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Goodbye Jesus

Religion Compounded Family Dysfunction

Guest ZombieJesusAteMyBrains

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Guest ZombieJesusAteMyBrains

My story is similar to some others I've read here... I was born into a fundamentalist Christian family. My mother and father met at a Christian college, both sets of my grandparents were Church of Christ members so naturally, my mother and father raised myself, my sister and my brother in the Church of Christ as well. I remember when I was young asking my mother “if God made everything, who made God” and not being happy with her reply which seemed not so much an answer but a blow off. We went to church 3 times a week and again on Thursdays when the youth group met. I was baptized at the age of 12, which seemed to be the age the other kids in my youth group were doing it and also seemed like a great way to make my parents proud. I did believe in my heart that Jesus was the Son of God and that I had to be baptized to live forever but I had never been shown any other way. We attended a church for several years but when my mother and father divorced, it rocked the boat so much the church excommunicated our entire family. Though I was just a child, it saddened me a great deal.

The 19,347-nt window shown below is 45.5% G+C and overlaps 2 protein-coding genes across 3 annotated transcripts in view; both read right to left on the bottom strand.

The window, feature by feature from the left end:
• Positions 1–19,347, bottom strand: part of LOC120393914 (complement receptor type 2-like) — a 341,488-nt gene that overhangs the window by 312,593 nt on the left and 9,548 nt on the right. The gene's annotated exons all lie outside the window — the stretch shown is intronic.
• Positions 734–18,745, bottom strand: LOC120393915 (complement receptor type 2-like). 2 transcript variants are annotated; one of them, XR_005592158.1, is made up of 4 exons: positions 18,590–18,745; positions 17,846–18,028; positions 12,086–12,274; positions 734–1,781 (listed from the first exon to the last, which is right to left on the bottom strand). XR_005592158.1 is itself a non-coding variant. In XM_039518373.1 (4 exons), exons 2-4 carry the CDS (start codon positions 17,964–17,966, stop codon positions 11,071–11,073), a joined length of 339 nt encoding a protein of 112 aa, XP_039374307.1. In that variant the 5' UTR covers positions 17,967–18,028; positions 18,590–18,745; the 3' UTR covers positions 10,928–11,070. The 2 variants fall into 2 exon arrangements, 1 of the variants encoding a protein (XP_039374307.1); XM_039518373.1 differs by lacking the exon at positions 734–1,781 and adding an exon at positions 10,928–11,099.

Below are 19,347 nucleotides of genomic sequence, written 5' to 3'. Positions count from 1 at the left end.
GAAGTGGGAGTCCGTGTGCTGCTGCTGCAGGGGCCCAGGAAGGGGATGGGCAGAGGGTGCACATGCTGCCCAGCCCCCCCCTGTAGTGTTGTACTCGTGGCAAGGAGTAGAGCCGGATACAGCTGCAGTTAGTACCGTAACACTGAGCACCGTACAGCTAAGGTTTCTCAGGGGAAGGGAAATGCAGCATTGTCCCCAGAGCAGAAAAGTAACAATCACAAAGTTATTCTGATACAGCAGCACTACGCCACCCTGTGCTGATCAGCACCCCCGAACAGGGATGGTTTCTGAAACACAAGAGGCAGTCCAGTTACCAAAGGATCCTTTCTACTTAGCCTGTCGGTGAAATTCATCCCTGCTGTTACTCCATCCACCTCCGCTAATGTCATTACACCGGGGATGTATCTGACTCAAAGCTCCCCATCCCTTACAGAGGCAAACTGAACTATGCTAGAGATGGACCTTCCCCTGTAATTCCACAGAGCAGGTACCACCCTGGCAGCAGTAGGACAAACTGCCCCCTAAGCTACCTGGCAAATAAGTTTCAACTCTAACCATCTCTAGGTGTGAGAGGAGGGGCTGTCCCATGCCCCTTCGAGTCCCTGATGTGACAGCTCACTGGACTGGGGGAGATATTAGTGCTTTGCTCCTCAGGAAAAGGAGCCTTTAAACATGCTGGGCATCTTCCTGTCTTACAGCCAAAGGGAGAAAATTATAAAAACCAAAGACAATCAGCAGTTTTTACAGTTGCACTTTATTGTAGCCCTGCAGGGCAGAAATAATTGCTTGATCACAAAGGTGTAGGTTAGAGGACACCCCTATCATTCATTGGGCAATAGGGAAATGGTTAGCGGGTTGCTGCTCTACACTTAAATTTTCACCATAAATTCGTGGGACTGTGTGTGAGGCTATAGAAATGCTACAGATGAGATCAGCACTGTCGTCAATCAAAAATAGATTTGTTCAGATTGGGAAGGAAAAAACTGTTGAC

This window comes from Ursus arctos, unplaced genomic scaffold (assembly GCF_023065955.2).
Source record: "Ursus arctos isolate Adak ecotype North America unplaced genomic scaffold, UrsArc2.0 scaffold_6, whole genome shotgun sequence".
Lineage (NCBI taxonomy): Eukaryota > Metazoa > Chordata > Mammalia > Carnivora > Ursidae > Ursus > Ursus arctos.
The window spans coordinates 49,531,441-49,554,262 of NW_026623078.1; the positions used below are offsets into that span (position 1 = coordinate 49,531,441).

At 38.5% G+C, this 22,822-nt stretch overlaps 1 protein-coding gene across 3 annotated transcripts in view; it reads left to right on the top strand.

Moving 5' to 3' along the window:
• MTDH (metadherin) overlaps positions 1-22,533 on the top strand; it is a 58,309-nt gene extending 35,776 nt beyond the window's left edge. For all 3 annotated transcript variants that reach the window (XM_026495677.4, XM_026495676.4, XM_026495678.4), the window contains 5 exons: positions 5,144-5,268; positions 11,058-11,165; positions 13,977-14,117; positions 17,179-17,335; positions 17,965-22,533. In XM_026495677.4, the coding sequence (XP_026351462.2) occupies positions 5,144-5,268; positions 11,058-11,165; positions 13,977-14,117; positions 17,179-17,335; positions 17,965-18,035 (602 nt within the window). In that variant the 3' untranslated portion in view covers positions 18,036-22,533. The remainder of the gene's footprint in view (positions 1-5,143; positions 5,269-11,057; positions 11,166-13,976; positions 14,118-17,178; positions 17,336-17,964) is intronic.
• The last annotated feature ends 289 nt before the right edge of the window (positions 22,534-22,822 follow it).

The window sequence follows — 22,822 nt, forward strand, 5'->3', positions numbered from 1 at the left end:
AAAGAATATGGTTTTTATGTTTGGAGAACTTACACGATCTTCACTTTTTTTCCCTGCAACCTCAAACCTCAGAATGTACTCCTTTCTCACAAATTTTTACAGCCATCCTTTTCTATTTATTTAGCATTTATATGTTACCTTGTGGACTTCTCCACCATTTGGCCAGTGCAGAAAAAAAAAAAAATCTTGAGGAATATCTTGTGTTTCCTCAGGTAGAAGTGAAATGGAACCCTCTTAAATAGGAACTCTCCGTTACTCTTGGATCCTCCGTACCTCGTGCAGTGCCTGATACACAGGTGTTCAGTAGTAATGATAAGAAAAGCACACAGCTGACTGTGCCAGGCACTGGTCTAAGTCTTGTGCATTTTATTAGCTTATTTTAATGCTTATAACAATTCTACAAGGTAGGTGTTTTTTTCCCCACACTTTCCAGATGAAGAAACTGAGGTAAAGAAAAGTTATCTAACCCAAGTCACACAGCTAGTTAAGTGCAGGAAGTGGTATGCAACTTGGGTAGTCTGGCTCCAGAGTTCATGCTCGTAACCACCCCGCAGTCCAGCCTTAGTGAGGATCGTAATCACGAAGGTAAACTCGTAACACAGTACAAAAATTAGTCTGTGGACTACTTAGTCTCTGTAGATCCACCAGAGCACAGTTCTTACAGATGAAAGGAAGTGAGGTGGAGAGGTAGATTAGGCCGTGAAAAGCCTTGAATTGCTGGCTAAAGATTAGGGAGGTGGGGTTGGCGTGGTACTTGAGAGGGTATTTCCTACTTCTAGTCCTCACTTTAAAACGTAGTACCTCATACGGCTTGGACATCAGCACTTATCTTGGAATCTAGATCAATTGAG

Over the years, my father and mother have both been hospitalized on several occasions for mental problems. They both remarried “Christians” and continued to go to different churches. Both of my stepparents were abusive. My stepfather, a leader in our church youth community, was sexually abusive and my stepmother was physically and mentally abusive. We lived with my mother at first and started going to another Church of Christ with some of our relatives. I was 14 and thought I had the whole religion thing all figured out, then my father got custody of us and made us go to a Pentecostal church which only served to confuse me a great deal. I was very troubled that one group of Christians could vary so completely from another group of Christians, simply because they translated the Bible differently. Could one be right and the other wrong? If they were both technically right, could other churches be right too? I was also confused as to how my step parents could behave so horribly but expected everyone to forgive them because it was what the church taught us we should do (if we expected God's forgiveness for our own sins). At this time I was also very concerned that I was not "blessed with the Holy spirit" because I never talked in tongues or passed out when someone prayed over me. It is thought by the Pentecostals that you are not truly saved until you have been filled with the Holy Spirit. Though I posed lots of questions no one could seem to answer, I stuck with it, fearing hell, not wanting to admit to anyone that I had doubts as to whether either sect were right about anything at all.